Museums archiving originals and displaying copies

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Mar 14, 2009
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This side conversation started in the "NASA Astronaut Program Rejection" thread started by*djkingsley. dhbarr and I started discussing how museums sometimes/often do no put original documents on display. They copy them and make the copies look like an original by fading, discoloring, etc. I felt the need to start a new topic as we had wandered from djkingsley's topic.

In response to dhbarr about the need for museums to preserve historical documents, I said:

I understand the need to preserve unique items. But if I can't see the original in a museum, why go to the museum? Especially if I can see a digital copy online. What's the difference between a digital scan or an expertly made copy? Neither is the original. And shouldn't the museum have an obligation to tell people that the items that they are looking at are not originals?
Fakes should be noted.

If the cost of safely displaying origonals is too high, I can see displaying copies for important documents. However there should be short events with the real documents displayed. Otherwise why even have them?
I kind of liken it to going to a concert, and then finding out afterwards that the artist was lip-syncing the performance. Still a concert, but you feel a little cheapened by that.

Granted, a good portion of the music I listen to sounds like ball bearings in a washing machine, but still.
Interesting topic. I agree that copies should be identified, both in their on-line promo material as well as on the actual display. Old documents are very expensive to preserve and more so if you have to display them. It seems I remember some of our older ones are only displayed for a short bit at a time to extend their life.
The concept of copies being displayed instead of the actual ones dates back a long time. You think that the dinosaur skeleton you're looking at is stone? Quite often they're a cast of the original due to the limitations on weight, and the fragility of the originals.
If they are advertising the real document, and then displaying a copy, I could see a class action lawsuit resulting. False advertising.
I think it's pretty common to display reproductions of very rare documents, but they are generally identified as such. I don't really see a problem with that. Often when you do see an original, it's so well protected behind glass and with low lighting, you don't really get a visceral sense of it anyway.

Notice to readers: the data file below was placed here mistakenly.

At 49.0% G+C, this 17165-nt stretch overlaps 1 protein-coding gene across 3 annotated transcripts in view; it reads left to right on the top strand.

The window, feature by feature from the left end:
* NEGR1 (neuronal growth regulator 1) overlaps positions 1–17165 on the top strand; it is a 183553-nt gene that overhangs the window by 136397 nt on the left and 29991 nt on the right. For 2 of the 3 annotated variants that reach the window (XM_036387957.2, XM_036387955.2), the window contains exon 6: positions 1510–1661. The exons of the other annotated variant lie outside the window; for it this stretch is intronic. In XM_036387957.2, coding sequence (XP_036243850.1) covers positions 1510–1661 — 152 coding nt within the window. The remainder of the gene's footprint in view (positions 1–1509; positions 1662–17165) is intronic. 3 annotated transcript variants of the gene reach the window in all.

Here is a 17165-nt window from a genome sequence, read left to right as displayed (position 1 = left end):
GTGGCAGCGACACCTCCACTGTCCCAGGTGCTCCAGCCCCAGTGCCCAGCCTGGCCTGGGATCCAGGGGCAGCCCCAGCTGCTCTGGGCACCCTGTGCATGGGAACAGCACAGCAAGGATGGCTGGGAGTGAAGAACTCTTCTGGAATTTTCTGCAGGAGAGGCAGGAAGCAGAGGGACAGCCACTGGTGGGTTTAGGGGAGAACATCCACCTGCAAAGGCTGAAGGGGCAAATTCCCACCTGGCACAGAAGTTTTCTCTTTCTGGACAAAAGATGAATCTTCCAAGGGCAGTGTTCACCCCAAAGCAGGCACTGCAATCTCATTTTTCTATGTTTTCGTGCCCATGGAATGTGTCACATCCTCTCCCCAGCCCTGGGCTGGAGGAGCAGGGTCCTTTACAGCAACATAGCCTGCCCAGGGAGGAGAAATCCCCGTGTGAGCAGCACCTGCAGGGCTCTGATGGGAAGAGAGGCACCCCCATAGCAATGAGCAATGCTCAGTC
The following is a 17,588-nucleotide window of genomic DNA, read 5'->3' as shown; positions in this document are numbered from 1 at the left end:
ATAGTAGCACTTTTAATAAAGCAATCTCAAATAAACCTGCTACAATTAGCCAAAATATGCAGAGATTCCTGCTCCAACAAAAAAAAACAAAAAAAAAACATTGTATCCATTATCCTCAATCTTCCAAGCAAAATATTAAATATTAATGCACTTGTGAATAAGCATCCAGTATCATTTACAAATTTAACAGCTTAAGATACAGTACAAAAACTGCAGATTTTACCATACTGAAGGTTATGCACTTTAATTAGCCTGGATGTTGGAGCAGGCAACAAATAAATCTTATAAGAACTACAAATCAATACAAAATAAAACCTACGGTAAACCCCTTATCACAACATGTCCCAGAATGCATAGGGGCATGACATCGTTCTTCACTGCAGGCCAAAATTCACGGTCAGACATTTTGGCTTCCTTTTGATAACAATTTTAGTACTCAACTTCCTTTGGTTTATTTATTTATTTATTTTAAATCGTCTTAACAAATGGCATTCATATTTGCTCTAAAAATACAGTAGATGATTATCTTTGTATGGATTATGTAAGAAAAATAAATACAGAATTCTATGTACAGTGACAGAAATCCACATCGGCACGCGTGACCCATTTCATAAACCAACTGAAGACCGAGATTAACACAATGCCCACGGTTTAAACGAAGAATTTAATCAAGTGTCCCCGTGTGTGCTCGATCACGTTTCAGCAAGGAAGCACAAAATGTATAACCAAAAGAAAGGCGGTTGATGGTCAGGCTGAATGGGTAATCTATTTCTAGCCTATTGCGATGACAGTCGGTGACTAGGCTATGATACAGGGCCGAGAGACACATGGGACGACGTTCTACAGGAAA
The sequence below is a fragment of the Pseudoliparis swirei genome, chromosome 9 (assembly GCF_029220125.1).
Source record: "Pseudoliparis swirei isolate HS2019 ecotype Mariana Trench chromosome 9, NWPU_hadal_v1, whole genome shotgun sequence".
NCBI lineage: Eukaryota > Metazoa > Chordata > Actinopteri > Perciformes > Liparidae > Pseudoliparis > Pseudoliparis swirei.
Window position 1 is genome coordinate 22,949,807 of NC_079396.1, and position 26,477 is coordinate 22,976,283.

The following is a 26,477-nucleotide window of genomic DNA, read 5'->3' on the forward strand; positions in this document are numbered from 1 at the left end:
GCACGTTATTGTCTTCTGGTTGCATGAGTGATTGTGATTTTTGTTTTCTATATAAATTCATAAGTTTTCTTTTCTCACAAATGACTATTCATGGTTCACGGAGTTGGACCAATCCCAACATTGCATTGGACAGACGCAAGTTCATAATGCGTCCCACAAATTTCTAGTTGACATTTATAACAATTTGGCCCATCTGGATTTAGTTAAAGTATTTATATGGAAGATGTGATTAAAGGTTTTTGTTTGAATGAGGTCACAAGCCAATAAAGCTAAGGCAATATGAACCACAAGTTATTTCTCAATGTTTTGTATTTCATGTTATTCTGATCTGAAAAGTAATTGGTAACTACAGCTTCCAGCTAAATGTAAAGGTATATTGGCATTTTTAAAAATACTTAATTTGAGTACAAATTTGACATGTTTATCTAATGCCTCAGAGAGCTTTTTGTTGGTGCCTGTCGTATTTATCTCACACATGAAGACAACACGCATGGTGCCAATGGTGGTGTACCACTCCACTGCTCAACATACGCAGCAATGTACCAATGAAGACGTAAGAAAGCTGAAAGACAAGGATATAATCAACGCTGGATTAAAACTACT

But it is a thrill to see an original up close. My aunt lives in Virginia, and she has a friend who has an important position at the Museum of the Confederacy. Now I believe the museum has a much bigger and better location, but when we visited in 2010, it was in a relatively small building in Richmond, and something like 90% of the museum's collection was not on display due to space. The friend took us on a behind-the-scenes tour, and it was a real treat to be able to see the items right in front of you, not behind glass. We spent some time with the archivist who deals with the documents. She had the original provisional constitution of the Confedracy in the collection, and she rolled it out in front of us on a long table (it's like a huge scroll). Very cool! In high school my aunt had had to memorize Robert E Lee's order to his troops declaring the war over and ordering them to return home. She asked the archivist about it, and we were able to see the original with handwritten changes and corrections in it. I'm not a history or Civil War buff, but it was still pretty magical to see some of these original documents!
I am a massive fan of paper documents and original text. I'm pretty OK with displaying reproductions as long as they are clearly identified as such. The main reason is what Thirsty and rstaff were getting at--that it's hard to really get a sense of the originals because they have to be protected so well. Also, sometimes the things we do to preserve artifacts ends up harming them--think of all of the changes in how the Fort McHenry Star Spangled Banner has been displayed over the years. On the other hand, it was very cool to be able to see the entire library Jefferson donated to Library of Congress on display at LOC.

Finally, to what K'Tesh said about dinosaurs, someone pointed out a neat trick. If you see the bones supported by an extensive framework, then they're real bones. If you can't see any steel other than at the feet, they're reproductions with the framework inside.